We have now reached the beginning of the last two months of 2020. The world, at least my admittedly fairly unimportant part of it, looks remarkably similar to how it did at the end of the first two months of the year. Namely, there’s nothing going on right now, and on the horizon, I can glimpse the tantalising prospect bugger-all else happening any time soon.
These are tough times for the performing arts in Scotland. Normally, when writing this column, I would add a strap-line at the bottom informing readers of any forthcoming performances in the Scotland. There is now no need, as I have not stood on a stage at home since mid-March. Nor has any other Scottish performer.
Reading through my 2019 diary, I find out that I did over two-hundred live gigs between March and October. In the same seven-month period month this year, I have made a couple of forays over the border, playing a weird version of Russian roulette with drunk audiences in the Covid hotspots of Northern England, which is a risky strategy.
It looks very possible that comedy clubs and theatres will not be able to re-open before the end of this year, which is a disaster for the industry and a huge loss to the general public. It could mean no pantomimes this winter. Although I think panto could work with both audience and cast being socially-distanced, it may require the altering of some of the old traditions. For example, the audience would maybe have to warn: ‘He’s TWO METRES behind you!!’
The only certainty right now is uncertainty. That, plus the knowledge that while the entire planet may be enduring some rough times, we in the UK are almost certainly ensured our own particular version of Hell come the start of 2021. Let’s face it, if we thought Brexit was the biggest shitstorm that faced us last January, Brexit plus Johnson’s muddled approach to the pandemic promises to provide us all with a perfect clusterfuck to start off the New Year.
Less than a year ago, BoJo proudly announced that he had an ‘oven-ready deal’ with Europe, which would have been all well and good had he not spent the last twelve months fumbling about and trying to work out how to turn the gas on. Someone who can’t even strike a deal with Manchester is hardly likely to be able to do so with the European Union. Can’t negotiate with one city in your country? Best of luck trying to get any kind of agreement from twenty-seven other nations.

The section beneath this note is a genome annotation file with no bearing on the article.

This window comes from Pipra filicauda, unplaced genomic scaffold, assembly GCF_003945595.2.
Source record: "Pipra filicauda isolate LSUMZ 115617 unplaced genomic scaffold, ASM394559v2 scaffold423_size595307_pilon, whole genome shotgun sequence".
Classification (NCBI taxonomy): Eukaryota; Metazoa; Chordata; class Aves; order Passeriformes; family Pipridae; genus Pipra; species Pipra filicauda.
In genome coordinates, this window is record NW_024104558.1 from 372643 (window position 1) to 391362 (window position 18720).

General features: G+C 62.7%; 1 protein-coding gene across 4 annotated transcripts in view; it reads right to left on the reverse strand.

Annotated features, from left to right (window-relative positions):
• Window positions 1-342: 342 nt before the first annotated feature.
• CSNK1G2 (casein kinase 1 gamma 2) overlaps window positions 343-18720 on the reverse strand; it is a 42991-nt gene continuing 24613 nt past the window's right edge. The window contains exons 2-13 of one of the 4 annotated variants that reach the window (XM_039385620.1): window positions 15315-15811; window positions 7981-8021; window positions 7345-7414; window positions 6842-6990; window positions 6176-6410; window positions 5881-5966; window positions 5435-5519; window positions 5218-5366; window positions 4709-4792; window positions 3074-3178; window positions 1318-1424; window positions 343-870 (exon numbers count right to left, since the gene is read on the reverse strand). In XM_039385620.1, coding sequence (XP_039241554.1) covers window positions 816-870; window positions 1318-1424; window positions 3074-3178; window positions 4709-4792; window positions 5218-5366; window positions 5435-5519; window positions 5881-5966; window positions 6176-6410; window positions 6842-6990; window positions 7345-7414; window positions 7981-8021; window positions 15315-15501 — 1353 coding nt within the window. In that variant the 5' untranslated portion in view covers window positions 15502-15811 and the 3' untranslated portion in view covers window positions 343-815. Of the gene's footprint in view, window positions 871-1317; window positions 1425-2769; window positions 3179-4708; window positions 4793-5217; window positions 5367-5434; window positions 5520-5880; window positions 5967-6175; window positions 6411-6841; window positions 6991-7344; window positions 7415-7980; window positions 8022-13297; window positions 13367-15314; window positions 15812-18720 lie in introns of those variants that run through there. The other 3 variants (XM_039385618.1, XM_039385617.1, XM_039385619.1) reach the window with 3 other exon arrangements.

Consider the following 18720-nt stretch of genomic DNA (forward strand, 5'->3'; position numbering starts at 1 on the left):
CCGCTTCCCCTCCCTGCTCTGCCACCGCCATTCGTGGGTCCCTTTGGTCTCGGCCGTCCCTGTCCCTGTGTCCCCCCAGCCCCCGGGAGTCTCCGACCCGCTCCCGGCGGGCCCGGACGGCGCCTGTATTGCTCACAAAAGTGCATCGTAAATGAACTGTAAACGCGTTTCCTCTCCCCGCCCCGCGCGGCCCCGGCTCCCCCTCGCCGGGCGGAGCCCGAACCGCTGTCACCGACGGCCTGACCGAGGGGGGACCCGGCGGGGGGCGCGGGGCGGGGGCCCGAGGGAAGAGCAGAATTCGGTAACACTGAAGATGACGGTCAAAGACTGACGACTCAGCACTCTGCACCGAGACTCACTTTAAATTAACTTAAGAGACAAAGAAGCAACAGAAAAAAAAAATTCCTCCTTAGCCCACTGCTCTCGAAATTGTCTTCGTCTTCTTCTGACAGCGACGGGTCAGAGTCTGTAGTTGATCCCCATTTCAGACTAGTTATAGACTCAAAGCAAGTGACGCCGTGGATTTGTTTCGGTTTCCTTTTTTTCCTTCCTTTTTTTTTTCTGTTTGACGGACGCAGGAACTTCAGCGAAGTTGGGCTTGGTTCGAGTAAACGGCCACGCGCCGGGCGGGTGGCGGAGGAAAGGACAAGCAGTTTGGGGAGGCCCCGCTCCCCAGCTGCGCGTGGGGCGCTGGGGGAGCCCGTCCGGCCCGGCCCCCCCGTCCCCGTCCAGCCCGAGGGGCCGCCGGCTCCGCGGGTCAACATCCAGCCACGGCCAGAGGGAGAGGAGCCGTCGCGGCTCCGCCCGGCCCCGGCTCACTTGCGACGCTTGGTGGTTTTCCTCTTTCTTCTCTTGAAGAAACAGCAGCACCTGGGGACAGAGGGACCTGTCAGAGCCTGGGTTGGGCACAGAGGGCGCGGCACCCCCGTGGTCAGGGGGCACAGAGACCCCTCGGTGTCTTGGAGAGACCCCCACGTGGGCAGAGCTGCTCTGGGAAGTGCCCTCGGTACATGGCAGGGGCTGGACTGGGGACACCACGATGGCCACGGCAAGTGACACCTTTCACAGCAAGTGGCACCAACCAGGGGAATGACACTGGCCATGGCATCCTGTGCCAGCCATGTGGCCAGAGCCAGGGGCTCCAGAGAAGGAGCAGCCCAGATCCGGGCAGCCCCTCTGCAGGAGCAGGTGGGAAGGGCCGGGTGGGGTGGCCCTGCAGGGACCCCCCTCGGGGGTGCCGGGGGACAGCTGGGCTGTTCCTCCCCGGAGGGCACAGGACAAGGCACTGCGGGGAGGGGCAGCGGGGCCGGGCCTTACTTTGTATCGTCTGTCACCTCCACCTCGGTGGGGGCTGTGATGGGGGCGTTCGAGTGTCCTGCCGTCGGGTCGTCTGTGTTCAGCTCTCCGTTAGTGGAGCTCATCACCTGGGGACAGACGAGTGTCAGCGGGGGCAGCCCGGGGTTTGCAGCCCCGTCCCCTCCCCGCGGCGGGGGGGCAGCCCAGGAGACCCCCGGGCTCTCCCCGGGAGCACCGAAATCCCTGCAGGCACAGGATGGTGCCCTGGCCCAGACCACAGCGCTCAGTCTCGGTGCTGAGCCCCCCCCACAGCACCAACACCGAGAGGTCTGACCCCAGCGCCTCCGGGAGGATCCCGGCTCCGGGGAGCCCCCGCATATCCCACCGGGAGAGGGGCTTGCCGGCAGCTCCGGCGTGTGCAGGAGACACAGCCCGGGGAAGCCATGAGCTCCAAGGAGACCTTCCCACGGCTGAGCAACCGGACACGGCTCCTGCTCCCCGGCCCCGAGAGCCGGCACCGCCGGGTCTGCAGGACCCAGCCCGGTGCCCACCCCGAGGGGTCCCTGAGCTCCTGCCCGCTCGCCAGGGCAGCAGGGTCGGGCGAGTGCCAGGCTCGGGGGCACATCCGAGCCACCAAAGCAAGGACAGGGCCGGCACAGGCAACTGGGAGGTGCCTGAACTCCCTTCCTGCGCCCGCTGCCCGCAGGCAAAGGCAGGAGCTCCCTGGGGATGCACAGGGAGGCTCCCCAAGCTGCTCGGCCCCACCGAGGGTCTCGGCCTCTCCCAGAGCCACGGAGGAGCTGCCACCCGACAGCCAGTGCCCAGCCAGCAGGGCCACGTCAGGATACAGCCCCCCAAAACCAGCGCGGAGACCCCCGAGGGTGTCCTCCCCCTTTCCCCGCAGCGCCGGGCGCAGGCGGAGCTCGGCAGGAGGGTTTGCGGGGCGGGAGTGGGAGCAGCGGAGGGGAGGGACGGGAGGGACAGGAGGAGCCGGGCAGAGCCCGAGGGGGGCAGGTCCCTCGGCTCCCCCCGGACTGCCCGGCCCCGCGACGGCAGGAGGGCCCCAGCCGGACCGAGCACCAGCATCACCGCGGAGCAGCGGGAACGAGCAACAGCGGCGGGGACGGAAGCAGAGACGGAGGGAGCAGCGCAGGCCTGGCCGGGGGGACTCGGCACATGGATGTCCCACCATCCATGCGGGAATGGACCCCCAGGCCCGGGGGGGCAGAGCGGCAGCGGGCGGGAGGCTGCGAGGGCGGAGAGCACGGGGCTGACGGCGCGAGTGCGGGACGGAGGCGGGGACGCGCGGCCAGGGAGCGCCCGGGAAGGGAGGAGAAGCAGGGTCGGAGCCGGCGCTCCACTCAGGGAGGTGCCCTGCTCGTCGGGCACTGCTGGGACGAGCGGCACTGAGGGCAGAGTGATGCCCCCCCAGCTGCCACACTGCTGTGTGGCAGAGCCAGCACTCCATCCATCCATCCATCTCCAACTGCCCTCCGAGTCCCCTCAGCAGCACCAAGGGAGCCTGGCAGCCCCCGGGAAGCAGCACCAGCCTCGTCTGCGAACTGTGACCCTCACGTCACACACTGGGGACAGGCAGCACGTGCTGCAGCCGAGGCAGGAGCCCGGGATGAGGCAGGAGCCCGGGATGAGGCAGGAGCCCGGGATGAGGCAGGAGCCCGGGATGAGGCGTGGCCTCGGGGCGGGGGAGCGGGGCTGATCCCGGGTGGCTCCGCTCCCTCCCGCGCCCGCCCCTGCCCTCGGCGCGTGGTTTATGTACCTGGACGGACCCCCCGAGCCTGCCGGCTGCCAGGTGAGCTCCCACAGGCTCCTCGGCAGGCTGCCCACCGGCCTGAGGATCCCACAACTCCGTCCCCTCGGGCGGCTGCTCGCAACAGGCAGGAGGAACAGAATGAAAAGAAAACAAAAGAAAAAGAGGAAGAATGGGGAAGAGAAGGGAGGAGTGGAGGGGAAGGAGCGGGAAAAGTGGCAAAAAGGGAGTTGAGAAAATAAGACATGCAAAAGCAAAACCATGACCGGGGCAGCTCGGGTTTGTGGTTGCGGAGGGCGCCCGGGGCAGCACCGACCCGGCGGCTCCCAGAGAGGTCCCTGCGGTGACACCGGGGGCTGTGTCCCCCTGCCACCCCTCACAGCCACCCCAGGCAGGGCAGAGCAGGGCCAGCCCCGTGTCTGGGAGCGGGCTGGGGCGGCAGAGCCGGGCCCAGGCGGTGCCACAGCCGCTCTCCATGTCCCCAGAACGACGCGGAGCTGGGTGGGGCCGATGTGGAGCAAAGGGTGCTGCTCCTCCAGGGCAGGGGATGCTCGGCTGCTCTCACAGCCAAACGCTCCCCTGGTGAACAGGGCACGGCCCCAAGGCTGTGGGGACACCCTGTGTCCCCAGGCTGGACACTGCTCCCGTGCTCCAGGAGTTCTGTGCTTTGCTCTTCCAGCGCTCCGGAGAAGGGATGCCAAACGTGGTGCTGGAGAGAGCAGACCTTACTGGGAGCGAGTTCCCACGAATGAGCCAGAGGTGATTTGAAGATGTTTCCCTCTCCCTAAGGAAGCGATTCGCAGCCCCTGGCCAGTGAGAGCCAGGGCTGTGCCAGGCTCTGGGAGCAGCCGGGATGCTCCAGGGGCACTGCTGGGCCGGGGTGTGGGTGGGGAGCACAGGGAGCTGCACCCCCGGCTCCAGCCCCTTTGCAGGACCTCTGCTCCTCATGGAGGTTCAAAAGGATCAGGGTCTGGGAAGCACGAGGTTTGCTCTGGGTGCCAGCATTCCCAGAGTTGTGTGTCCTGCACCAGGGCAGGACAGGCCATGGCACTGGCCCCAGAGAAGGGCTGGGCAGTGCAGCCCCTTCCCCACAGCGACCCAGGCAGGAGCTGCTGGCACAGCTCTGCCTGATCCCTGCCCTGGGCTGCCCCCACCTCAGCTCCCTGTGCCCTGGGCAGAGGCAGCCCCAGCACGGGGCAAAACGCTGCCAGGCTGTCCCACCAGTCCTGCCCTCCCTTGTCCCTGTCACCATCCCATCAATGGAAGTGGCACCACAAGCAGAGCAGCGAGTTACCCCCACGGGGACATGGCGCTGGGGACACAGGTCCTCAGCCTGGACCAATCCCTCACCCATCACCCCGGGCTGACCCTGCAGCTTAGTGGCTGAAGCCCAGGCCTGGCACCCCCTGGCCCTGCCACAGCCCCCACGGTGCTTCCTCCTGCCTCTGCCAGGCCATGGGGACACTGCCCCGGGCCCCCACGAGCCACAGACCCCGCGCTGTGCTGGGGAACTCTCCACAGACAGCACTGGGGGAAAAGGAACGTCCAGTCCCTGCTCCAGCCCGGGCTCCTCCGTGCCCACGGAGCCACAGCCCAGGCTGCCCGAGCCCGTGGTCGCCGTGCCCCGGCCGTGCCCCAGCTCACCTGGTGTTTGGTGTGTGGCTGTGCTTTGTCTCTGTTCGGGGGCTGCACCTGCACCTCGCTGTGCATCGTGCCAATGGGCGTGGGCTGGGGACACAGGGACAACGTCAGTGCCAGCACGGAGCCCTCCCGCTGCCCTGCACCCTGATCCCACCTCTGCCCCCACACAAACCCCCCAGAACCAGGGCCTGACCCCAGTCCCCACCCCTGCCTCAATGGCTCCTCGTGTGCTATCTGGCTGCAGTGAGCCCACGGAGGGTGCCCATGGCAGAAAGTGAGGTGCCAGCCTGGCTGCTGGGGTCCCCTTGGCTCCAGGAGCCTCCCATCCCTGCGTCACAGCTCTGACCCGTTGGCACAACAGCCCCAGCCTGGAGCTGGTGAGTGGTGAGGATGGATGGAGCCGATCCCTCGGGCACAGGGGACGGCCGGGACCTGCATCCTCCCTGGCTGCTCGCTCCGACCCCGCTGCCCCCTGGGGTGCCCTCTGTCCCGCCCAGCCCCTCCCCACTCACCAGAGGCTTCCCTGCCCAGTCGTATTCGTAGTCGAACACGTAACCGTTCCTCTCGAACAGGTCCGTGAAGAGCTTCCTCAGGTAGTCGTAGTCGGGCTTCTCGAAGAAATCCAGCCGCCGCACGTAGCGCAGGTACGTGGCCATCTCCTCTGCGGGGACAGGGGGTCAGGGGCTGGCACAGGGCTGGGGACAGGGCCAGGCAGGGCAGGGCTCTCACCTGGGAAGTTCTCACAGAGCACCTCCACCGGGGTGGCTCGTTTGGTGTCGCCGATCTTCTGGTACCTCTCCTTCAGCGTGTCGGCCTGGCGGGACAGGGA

The PM now seems to be taking the attitude that if he ignores the EU, it will go away. As we all remember, he took a similar approach to Covid back in March, and we now all know how successful that turned out to be.
If you had asked me at the start of this year which issues concerned me the most, Brexit aside, I would have answered, not necessarily in this order, the following: climate change, Trump in the White House and the state of the Scotland football team.
Then along came a global pandemic and a worldwide shortage of toilet paper to put everything into perspective. We are so focussed on the one crisis facing humanity that we are in danger of not remembering what a parlous state the world was in before Coronavirus struck. But in the cases of some of those huge problems facing the planet, we may be beginning to see some glimmers of light at the end of this year-long dark tunnel. At least, climate change has been partly aided by a drop in foreign travel and a temporary fall in road traffic.
Deadline dictates I file this copy before the end of October. However, I hope by the time you read this Trump will be history. If he isn’t, please let’s all give up and go home. I honestly can’t believe even his stunt of pretending to have the virus (seriously, how many morbidly-obese 74-year-olds recover after two days?) will not have saved him from the wrath of the American voters. To claim to be ‘immune’ to a plague that has claimed the lives of a quarter-of-a-million of your citizens is just plain bonkers.
But, coming to the last of those issues, the Scotland football team has been going about its job quietly, and now stands one game away from its first major tournament since 1998. Not only that, it has done so without any fans to cheer them on. It did strike me that this could be the very reason the team is doing so well. Maybe us loyal foot-soldiers of the Tartan Army aren’t such a valuable twelfth man and have been holding them back all these years. Maybe Scotland should carry on playing behind closed doors – as long as we can all meet in socially-distanced groups of six to piss in fountains.
Vladimir McTavish may be performing somewhere before the end of 2020.